Jon Jones is widely considered one of the greatest, and most controversial, fighters in MMA history. The former UFC light heavyweight champion, who was suspended by the United States Anti-Doping Agency for 15 months for failing a second drug test of a banned substance, was recently notified he can return to the Octagon on Oct. 28.
In an exclusive interview with ESPN, Jones (22-1) spoke about his ongoing feud with Daniel Cormier, the USADA suspension, battling depression and his current relationship with the UFC.
How would you describe this past year?
This past year has been a major learning experience. It has been a test of faith. But we're here.
Do you remember how you reacted when you got the news that you failed the test last August?
I remember getting the news. It took me by surprise, man. It was a major shock. I was devastated. It was a day I'll never forget.
Did you think at that moment that your career might be over? No, I never thought my career was over. I just knew that it would be majorly detoured, and I knew that it was a time to be patient.
At the time, people were speculating that you would be suspended for four years or two years. If I would have told you on that day that your suspension would be for 15 months what would you have said?
At the time, I wouldn't have believed you. At the time, I felt pretty hopeless.
How long did it take for you to get over that feeling? It took me about six months to get to a place of happiness again without my belt, my sponsorships, my job.
Do you feel like you've fully regained that happiness?
I regained my happiness. I think I regained it by seeking professional help. I ended up going and seeing counselors throughout the summer and I had to relearn how to love myself as a father, as a husband, as a brother and as a friend. I had to get back to being Jonathan Jones, and I had to learn how to put Jon "Bones" Jones -- I had to learn how to differentiate the two. And that's when I became happy again. Just getting back to remembering all the things that I had to be happy about, like my family and my beautiful daughters. That's what really makes me happy.
What kind of professional help did you get?
Counselors, psychiatrists. ... I ended up checking myself into a trauma facility so I can learn how to deal with trauma and loss. It helped a lot.
When were you there?
End of June.
Where was it?
The place is called the Guest House in Ocala, Florida.
How long were you there for?
I did in-patient for 30 days. I lived there. They taught me how to deal with my mom's death and the loss of my career. My mom died in June [of 2017] and then I lost my title in August, so those are two devastating losses, and I found myself in a pretty deep depression, so I went to seek professional help. I'm really glad I did because I feel so much better now.
What was it like when you saw Daniel Cormier recapture the light heavyweight title in January?
It was easy to watch. I understood the situation that I was in. I understood the show must go on.
Do you have any idea why your test came back positive?
No, until this day, we were never able to figure out how it got into my body, and that's really scary to me. Very scary. It leaves me with a certain degree of paranoia. And now I'm just extremely precautious about everything I put in my body when it comes to everything. Before this happened, we were taking extra precautions by hiring professionals that were regulating everything that was going into my body and being in contact with USADA. So, on the supplement side of things, I was super, super cautious and super careful and now I'm cautious and careful across the board. When I say that I mean, eating food from certain restaurants and ordering drinks from certain places. Nowadays I carry a water bottle with me almost everywhere. I try not to be too predictable about the places I eat at, and that's kind of shitty.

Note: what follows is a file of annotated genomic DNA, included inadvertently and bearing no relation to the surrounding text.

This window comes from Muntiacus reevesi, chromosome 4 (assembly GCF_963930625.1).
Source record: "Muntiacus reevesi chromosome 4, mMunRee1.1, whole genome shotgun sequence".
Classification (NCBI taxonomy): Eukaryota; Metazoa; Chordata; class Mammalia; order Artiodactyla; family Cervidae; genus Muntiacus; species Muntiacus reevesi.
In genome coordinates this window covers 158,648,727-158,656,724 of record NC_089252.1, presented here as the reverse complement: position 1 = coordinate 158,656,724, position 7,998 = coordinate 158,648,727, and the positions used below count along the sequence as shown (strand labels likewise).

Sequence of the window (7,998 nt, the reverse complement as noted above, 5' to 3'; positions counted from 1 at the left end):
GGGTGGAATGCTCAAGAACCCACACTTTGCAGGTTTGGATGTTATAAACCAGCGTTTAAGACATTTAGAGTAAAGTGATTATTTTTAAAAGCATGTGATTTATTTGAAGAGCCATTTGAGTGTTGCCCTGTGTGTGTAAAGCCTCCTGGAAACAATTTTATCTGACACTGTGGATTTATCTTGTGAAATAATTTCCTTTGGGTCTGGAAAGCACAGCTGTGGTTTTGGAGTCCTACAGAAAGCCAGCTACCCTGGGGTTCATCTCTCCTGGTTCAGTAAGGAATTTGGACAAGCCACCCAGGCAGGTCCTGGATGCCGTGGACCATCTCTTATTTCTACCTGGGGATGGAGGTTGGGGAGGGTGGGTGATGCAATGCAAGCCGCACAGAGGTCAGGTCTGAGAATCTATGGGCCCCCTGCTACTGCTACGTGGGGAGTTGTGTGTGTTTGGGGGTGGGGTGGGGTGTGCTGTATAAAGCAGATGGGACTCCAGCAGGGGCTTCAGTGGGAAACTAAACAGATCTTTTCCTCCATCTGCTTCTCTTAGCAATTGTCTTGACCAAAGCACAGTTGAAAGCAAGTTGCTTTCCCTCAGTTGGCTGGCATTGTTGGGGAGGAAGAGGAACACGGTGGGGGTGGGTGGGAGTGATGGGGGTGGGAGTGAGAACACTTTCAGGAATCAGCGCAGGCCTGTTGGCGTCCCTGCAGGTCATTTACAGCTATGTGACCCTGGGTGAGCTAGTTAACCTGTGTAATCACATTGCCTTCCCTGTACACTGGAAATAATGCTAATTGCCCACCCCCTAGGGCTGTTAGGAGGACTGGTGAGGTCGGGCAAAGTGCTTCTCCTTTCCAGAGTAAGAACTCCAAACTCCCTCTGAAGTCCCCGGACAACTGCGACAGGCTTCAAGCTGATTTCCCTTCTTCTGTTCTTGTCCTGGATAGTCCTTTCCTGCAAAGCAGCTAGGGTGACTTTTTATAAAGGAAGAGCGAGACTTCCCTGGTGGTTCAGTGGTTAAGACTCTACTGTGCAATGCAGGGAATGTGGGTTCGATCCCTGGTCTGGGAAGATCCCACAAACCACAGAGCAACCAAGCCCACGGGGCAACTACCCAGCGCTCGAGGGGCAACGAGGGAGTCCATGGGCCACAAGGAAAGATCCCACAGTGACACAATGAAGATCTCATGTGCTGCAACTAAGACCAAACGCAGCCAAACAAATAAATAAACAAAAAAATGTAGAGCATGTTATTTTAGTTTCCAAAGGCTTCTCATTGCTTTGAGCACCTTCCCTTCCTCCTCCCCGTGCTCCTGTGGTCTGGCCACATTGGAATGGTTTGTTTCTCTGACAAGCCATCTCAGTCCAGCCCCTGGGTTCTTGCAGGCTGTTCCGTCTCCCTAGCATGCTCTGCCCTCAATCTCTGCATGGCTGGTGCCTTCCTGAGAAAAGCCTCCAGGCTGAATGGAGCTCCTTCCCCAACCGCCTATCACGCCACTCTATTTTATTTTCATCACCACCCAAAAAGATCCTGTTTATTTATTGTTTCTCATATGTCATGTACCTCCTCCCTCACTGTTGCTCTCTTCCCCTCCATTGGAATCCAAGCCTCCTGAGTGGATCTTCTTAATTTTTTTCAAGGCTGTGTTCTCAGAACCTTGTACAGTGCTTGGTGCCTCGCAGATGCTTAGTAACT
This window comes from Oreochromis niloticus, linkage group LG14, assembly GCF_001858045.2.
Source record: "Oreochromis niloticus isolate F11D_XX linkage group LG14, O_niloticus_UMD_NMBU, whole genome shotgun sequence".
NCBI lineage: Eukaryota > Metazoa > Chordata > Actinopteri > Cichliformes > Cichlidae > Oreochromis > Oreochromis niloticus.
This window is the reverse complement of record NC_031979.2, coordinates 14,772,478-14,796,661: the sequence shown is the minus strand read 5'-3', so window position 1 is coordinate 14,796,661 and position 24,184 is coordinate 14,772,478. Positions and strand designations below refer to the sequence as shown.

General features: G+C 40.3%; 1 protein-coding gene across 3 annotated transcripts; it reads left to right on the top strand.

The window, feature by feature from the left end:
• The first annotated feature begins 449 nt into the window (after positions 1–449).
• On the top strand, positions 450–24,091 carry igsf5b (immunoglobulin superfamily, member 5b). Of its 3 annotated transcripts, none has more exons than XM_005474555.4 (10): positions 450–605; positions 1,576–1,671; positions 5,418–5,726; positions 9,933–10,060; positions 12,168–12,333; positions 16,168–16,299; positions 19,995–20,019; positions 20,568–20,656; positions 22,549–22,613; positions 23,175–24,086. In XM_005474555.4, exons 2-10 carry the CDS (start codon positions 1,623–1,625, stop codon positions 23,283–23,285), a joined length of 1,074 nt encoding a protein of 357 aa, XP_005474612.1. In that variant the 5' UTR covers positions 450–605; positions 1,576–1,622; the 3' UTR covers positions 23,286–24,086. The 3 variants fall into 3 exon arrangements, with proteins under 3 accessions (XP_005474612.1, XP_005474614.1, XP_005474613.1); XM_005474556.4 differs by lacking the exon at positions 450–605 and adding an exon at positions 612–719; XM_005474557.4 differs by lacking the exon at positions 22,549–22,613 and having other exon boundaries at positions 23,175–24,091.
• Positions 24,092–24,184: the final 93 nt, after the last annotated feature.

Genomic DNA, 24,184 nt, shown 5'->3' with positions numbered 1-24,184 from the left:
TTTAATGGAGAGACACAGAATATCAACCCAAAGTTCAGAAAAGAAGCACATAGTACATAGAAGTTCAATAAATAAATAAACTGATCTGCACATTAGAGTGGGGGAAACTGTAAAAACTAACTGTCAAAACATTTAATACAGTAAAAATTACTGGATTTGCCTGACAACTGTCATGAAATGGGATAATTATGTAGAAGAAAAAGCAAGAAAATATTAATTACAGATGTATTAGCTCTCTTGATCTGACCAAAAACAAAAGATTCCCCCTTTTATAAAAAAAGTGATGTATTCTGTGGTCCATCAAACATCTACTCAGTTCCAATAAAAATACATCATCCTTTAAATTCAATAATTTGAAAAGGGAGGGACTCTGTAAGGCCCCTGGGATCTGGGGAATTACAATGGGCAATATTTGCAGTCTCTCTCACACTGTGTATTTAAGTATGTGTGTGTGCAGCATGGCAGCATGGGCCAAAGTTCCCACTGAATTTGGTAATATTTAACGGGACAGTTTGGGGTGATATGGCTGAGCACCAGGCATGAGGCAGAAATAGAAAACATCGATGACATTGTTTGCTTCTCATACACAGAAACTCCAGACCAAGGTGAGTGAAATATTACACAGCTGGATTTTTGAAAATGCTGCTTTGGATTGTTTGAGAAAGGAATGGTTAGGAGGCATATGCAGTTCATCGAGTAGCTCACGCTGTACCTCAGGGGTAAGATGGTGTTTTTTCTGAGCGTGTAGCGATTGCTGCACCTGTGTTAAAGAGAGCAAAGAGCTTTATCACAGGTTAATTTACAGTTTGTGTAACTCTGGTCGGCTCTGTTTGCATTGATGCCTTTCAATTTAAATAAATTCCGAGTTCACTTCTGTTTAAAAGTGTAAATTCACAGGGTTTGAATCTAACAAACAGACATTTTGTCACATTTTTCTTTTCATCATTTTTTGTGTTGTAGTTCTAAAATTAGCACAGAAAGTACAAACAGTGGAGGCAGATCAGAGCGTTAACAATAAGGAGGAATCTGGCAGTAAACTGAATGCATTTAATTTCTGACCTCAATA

You're afraid someone might try to spike your food or drink?
Yeah. That's something I have to live with for the rest of the career -- the idea that that could happen.
White: Jon Jones' return opponent will be 'top-five'
Jon Jones' first fight after his suspension will occur in "early 2019" against a high-profile fighter, says Dana White.
Are you content with the 15-month suspension from USADA?
I feel like this whole process has taken a lot of time. Proving your innocence can take a lot of time. Me and my team, we didn't really care how long this would take. We just wanted to get all of our facts out and prove our innocence, no matter how long it took. So, if 15 months is how long it took, I feel happy with it.
It would have been nice to get no time, but obviously proving your innocence takes time. So I think they were very fair. Once they were able to establish that this wasn't my intention, they let me go. So I think they treated me fairly.
According to the arbitrator's ruling, you received a 30-month reduction in your suspension because you cooperated in providing "substantial assistance" and information to help eliminate doping. As a result, you have been accused of "snitching."
Did you snitch on anyone?
USADA asked me to do a lot of things throughout this case, but one thing I didn't do is snitch on anybody in MMA. I definitely didn't give up any information on anyone in the sport, nor do I know of anybody who's doing these things in the sport. I think the whole snitching thing is pretty silly. It's interesting to watch people jump to conclusions about things they don't know what they are talking about. And that's all I want to say about that topic.
So then are you bothered when you see people call you a snitch?
It doesn't bother me for a few reasons. I understand who I am in this sport. I understand that I'm always going to be somewhat of a controversial athlete in our sport. I understand that I'm going to be a guy that's very fun to talk about whether it's for the good or bad. I'm just grateful to be relevant at the end of the day. When you are one of the better athletes in the sport, people are going to talk about you.